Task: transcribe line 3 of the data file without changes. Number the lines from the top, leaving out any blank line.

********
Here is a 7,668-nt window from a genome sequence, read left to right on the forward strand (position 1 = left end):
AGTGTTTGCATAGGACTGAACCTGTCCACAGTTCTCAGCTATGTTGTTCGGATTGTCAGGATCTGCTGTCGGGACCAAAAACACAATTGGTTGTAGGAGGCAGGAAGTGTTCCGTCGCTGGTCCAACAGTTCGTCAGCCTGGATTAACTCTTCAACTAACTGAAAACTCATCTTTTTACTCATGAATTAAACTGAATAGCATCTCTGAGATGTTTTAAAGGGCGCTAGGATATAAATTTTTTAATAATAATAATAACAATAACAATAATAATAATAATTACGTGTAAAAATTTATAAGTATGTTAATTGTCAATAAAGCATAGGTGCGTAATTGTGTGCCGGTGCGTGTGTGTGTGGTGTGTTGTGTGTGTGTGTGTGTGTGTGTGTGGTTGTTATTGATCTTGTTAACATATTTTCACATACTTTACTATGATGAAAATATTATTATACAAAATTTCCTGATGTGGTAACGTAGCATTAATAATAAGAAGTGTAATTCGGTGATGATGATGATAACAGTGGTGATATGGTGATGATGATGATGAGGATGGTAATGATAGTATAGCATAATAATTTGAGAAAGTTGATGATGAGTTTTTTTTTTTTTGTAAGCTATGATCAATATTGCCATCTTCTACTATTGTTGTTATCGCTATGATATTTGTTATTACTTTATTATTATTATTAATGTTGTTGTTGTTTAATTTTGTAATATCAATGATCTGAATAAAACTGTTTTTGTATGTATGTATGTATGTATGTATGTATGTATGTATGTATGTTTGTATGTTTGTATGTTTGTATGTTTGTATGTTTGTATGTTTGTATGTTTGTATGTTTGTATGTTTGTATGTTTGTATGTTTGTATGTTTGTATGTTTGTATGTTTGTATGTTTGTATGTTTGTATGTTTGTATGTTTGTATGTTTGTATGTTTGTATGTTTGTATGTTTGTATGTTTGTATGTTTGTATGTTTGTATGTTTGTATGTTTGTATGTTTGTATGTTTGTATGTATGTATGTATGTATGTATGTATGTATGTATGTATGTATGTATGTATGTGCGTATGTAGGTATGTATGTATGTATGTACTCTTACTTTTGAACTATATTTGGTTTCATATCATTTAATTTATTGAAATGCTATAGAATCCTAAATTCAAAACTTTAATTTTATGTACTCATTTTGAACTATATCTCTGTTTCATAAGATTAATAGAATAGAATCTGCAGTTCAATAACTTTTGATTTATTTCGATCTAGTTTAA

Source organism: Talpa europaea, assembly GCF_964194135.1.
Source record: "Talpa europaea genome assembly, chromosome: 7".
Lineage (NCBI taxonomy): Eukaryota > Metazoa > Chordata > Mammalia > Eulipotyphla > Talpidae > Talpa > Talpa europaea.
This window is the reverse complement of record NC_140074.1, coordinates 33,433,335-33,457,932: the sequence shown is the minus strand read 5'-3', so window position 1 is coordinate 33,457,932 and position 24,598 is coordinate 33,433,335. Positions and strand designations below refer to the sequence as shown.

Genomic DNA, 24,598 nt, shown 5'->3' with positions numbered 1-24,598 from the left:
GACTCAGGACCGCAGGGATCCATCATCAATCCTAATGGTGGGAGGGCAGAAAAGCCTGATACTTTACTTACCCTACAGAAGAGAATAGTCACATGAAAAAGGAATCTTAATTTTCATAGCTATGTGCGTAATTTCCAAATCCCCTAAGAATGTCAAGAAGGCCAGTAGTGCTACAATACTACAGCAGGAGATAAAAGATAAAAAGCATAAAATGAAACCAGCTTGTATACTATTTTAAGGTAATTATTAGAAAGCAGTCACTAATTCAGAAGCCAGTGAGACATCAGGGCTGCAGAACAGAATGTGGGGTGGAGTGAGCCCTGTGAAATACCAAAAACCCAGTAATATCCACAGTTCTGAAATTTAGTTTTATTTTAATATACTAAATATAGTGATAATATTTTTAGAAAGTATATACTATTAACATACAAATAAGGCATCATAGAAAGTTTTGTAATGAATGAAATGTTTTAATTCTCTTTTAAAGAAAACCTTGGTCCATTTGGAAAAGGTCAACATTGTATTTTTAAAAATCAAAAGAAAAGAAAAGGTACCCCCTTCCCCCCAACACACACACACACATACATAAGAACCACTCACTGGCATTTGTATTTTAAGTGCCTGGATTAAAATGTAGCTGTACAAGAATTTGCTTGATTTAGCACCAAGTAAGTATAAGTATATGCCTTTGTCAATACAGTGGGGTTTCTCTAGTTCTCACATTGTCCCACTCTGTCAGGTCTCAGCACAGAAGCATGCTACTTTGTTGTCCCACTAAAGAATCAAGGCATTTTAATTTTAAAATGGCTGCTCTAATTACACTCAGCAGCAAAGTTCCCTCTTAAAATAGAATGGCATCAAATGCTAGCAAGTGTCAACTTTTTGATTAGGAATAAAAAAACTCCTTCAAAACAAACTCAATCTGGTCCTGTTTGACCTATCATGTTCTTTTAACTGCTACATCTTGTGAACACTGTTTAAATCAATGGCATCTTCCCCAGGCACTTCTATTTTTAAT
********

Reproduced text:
Source organism: Talpa europaea, assembly GCF_964194135.1.